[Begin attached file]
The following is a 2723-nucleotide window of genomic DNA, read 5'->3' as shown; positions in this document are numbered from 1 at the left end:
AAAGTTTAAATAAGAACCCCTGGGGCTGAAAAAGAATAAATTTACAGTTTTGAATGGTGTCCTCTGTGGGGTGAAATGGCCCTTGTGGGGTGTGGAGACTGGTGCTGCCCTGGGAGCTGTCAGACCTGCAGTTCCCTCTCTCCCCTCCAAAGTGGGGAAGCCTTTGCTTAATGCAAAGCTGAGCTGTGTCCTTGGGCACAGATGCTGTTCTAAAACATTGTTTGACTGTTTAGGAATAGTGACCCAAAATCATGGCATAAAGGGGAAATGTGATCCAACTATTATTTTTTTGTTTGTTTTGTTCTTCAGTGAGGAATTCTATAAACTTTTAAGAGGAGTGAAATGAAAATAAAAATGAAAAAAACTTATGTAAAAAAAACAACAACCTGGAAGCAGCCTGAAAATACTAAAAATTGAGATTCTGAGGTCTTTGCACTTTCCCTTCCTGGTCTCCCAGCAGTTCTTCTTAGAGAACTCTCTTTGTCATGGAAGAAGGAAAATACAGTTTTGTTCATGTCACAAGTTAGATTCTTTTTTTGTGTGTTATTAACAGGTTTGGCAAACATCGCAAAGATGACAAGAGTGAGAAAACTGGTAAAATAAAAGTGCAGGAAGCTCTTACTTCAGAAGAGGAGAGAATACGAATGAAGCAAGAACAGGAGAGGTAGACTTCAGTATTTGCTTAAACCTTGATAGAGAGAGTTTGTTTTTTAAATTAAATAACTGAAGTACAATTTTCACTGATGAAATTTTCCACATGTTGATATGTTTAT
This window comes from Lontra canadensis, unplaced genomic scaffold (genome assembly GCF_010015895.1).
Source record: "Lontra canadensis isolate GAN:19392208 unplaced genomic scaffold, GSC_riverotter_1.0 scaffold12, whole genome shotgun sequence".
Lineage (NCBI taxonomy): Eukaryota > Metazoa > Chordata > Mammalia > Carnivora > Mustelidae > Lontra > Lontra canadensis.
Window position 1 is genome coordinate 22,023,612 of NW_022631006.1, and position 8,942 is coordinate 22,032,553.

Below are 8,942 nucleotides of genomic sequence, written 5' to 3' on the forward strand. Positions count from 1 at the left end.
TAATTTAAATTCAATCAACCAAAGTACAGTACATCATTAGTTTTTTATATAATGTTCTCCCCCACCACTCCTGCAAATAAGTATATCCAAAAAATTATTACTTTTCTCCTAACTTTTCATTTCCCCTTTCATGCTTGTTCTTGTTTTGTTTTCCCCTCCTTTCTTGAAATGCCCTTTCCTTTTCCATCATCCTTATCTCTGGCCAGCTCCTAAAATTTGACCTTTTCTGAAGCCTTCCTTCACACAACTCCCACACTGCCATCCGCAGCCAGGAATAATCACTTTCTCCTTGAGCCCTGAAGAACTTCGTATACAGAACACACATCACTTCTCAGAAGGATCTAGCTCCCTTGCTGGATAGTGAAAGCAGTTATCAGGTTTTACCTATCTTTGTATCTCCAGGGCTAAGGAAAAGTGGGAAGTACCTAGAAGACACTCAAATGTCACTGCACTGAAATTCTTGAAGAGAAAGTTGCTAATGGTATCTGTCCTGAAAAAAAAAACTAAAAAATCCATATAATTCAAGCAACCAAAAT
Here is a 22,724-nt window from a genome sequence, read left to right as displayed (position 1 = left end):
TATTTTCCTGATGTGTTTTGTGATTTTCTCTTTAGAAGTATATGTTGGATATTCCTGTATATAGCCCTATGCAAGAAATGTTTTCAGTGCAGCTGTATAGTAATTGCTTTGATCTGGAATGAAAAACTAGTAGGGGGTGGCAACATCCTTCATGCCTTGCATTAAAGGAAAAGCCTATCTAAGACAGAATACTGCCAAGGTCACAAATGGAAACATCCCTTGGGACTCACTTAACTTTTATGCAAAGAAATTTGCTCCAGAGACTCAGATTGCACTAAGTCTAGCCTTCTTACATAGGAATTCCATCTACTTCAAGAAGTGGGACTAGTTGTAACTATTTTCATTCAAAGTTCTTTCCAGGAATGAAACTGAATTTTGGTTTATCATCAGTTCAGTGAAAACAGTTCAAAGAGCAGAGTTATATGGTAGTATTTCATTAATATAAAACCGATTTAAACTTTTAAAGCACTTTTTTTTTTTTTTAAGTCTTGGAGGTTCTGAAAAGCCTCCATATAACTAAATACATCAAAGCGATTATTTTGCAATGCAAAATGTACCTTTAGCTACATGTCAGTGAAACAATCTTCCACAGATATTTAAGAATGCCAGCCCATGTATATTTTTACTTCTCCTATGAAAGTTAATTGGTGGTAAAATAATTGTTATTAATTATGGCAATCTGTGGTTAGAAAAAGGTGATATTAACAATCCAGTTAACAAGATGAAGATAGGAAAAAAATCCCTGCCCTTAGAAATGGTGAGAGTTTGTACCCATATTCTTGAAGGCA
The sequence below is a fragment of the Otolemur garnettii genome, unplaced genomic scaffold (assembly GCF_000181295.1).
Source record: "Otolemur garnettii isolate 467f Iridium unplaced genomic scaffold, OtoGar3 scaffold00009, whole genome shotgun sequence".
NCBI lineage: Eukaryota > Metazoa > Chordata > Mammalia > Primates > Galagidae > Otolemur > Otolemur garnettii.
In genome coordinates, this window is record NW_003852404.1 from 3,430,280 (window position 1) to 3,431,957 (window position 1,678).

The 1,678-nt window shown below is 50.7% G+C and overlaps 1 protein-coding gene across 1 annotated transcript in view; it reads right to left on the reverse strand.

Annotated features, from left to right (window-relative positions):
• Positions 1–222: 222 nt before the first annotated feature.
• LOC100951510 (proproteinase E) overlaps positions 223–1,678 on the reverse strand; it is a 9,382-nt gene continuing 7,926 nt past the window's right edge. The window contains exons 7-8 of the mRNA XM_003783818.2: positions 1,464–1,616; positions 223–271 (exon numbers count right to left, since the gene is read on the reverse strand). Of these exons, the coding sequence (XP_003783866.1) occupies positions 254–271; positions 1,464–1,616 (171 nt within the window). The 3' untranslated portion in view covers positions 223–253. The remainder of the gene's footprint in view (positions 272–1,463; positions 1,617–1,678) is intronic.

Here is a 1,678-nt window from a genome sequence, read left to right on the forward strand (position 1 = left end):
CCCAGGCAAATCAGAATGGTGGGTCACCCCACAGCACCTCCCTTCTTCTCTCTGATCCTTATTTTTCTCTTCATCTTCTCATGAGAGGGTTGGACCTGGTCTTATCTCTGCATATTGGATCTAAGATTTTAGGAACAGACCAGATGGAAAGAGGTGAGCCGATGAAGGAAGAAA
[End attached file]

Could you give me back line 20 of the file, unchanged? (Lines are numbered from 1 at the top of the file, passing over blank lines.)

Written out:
CCCAGGCAAATCAGAATGGTGGGTCACCCCACAGCACCTCCCTTCTTCTCTCTGATCCTTATTTTTCTCTTCATCTTCTCATGAGAGGGTTGGACCTGGTCTTATCTCTGCATATTGGATCTAAGATTTTAGGAACAGACCAGATGGAAAGAGGTGAGCCGATGAAGGAAGAAA